Water Safety Tips from a Pediatrician
With warmer weather on the horizon, it’s time once again to think about swimming, boating and other fun activities in and around the water. For many of us, that is what summer is all about. However, when it comes to water and children, safety has to come first.
To find out more, we spoke with Dr. Susan Frayer of Cameron Pediatrics. Dr. Frayer is double-board certified in pediatrics and emergency medicine, making her an expert in the field of child safety. She’s also the parent of four kids ranging in age from 11 to 20, so she’s very aware of the challenges of keeping children safe around water. These are her top recommendations.
Adult Supervision – At All Times
When it comes to water safety, the number one thing according to Dr. Frayer is having adult supervision. She explains that this means 100% of the time, without looking away at all. For emphasis, Dr. Frayer points out that the number one cause of accidental deaths for children from the ages of one to four is drowning. It only takes a moment for a child to drown. It is also important that adults who are responsible for watching the children are sober.
Adult supervision doesn’t stop at the lake. A one-year-old can drown in as little as two inches of water. So the idea of constant supervision applies to anywhere there’s water, such as baths and backyard kiddie pools.
She also stresses that adult supervision is important for all kids, even those with flotation devices on or those who have had swimming lessons.
Whether it’s in a private backyard pool or a large city park, pools are a staple of summer fun. However, there are many rules that come along with that fun, too.
Private Pools. Of course, just like at the lake, constant adult supervision is an absolute must at home pools. If you have a pool at your home, there needs to be at least a four-foot fence surrounding it. Dr. Frayer emphasizes the importance of keeping the pool gate locked at all times when not in use. A toddler can get out of the house without anyone knowing and get into the pool if unlocked. Again, diligence and caution are the best rules to follow. If possible, the best plan of action is to install a pool cover. That helps ensure that kids cannot get into the water without adult supervision.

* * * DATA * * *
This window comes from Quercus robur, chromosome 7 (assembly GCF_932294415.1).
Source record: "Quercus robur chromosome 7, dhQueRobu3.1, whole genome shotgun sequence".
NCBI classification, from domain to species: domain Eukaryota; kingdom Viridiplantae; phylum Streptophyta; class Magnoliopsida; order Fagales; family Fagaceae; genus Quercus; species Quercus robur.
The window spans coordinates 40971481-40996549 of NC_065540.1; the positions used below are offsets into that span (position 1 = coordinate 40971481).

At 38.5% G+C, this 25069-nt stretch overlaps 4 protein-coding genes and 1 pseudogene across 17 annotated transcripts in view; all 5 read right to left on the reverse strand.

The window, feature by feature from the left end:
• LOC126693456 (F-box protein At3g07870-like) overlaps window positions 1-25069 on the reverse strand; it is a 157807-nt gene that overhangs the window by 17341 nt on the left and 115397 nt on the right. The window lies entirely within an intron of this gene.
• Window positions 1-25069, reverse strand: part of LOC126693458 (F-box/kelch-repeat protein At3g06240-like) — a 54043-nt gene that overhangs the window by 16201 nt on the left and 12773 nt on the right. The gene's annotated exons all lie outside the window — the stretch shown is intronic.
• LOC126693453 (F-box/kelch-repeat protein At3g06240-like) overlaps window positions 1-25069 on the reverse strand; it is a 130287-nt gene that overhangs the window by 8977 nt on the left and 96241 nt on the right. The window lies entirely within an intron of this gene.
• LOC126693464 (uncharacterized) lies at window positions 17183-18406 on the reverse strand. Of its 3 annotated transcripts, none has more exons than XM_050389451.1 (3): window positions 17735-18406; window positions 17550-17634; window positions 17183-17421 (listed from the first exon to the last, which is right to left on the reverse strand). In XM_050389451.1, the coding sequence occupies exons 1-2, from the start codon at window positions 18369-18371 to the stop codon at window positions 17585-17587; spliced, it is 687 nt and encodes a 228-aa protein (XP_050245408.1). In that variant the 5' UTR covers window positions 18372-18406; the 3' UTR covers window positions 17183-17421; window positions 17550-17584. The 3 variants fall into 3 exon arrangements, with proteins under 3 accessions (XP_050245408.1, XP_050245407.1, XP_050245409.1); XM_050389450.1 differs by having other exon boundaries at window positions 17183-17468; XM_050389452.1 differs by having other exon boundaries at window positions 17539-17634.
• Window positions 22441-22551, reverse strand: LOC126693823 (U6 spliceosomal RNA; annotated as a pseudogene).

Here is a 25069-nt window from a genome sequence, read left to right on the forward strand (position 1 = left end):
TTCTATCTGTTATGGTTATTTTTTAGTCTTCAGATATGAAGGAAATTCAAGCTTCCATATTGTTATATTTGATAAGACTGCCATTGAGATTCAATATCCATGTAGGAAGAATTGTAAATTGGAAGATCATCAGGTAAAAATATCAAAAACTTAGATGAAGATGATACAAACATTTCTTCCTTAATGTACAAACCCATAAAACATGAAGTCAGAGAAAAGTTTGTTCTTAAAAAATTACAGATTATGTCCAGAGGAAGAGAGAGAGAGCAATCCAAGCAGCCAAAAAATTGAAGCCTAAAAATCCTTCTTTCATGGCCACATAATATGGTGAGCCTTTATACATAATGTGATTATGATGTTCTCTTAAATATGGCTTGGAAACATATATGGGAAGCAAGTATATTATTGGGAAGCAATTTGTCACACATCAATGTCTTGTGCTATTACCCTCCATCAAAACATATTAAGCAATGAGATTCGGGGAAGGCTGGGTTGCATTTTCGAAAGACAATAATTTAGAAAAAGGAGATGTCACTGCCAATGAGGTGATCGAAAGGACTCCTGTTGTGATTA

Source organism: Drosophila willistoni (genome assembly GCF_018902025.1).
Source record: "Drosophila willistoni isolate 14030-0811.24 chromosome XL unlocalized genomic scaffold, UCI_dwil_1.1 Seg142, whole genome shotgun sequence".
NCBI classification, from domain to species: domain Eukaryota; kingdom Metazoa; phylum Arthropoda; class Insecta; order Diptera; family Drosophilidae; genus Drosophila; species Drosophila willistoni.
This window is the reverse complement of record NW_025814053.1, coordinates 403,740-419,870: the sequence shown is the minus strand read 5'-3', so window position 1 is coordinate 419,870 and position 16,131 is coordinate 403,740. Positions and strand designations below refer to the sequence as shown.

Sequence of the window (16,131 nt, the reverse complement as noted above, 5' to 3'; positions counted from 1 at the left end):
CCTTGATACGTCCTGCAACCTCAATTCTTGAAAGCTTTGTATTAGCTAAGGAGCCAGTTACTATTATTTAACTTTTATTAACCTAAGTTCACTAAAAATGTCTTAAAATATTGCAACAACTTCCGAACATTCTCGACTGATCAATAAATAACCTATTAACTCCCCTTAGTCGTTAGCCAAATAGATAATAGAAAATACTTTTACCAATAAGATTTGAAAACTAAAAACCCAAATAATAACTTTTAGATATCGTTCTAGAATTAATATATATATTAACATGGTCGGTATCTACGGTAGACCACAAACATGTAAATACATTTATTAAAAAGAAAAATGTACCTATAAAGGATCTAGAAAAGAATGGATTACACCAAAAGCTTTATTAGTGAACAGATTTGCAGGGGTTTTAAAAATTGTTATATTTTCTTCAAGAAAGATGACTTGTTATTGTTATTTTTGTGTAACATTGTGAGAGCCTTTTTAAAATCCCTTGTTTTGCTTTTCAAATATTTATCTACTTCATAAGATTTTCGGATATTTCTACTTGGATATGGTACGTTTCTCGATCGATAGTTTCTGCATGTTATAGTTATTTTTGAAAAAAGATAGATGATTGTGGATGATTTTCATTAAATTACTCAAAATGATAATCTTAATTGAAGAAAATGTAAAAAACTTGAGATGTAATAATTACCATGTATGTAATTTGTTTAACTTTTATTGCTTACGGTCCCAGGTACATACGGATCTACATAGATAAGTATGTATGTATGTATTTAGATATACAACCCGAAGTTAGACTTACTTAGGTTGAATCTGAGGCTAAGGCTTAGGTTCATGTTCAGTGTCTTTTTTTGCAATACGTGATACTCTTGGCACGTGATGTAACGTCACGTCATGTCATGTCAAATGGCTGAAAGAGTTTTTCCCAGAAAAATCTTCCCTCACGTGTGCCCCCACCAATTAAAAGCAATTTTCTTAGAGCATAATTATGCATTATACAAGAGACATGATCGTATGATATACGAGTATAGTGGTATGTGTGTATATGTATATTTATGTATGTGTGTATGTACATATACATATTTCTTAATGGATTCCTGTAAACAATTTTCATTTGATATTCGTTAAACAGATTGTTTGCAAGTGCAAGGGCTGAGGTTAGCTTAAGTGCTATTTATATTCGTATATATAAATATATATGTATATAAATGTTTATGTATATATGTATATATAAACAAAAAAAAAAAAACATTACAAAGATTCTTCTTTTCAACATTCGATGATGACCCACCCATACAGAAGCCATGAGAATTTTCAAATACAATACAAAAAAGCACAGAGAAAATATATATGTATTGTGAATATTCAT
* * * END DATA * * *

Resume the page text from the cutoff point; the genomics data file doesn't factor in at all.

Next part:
Public Pools. It might be easy to let your guard down at public pools, after all, most have lifeguards on duty. However, Dr. Frayer points out that they are usually teenagers who have dozens of children to keep an eye on. It’s up to you to ensure the safety of your child. After all, you care the most about them and will do the best job. She suggests staying within an arm’s length of your kids while they are swimming. Besides, joining them in the water will make for a fun day for the whole family.
Teenagers Are Still at Risk
Once children get to be teenagers, it is no longer necessary to be within an arm’s length at all times, but that doesn’t mean there’s no danger around water. The lake culture is often very accepting of alcohol. Whether parents know it or not, teens may be drinking around water. Dr. Frayer says that most drowning of teenagers involve alcohol. So, stay aware of what teens are doing. Make sure you warn them about the dangers of drinking and have a zero-tolerance policy about boating and drinking. In addition, talk to all the teenagers about their ability to swim, and insist on lifejackets for anyone who can’t swim – both in and around the water.
General Water Safety Guidelines
There are some easy things you can do to help keep everyone safe around water. For example, keep your phone nearby in case you have to call for help. Designate someone or a few people to be “on duty” so there’s no confusion about who is watching the kids. Get CPR certified. The class is offered at several places, including most Red Cross locations.
Dr. Frayer says to watch out for the unexpected, such as fast-moving water or rip tides in large bodies of water. You should also be careful around streams and retention ponds that you’ll find in many housing additions. Often there is no fence around these ponds, so you must warn children to stay away from them. You can add a fence to your own yard as an added deterrent.
Boats. If you have a boat, be especially careful when putting the boat into the water. It’s an exciting moment and children can run behind the boat or truck without being seen. Make sure you know where everyone is. Once on the water, always make sure you have lifejackets for everyone on the boat.
Reviewed by: Susan Frayer, Cameron Pediatrics
Dr. Frayer is a double board-certified specialist in pediatrics and emergency medicine with more than 15 years of experience. She is now accepting new patients. To make an appointment, call Cameron Pediatrics at 260-667-5690 or schedule an appointment online.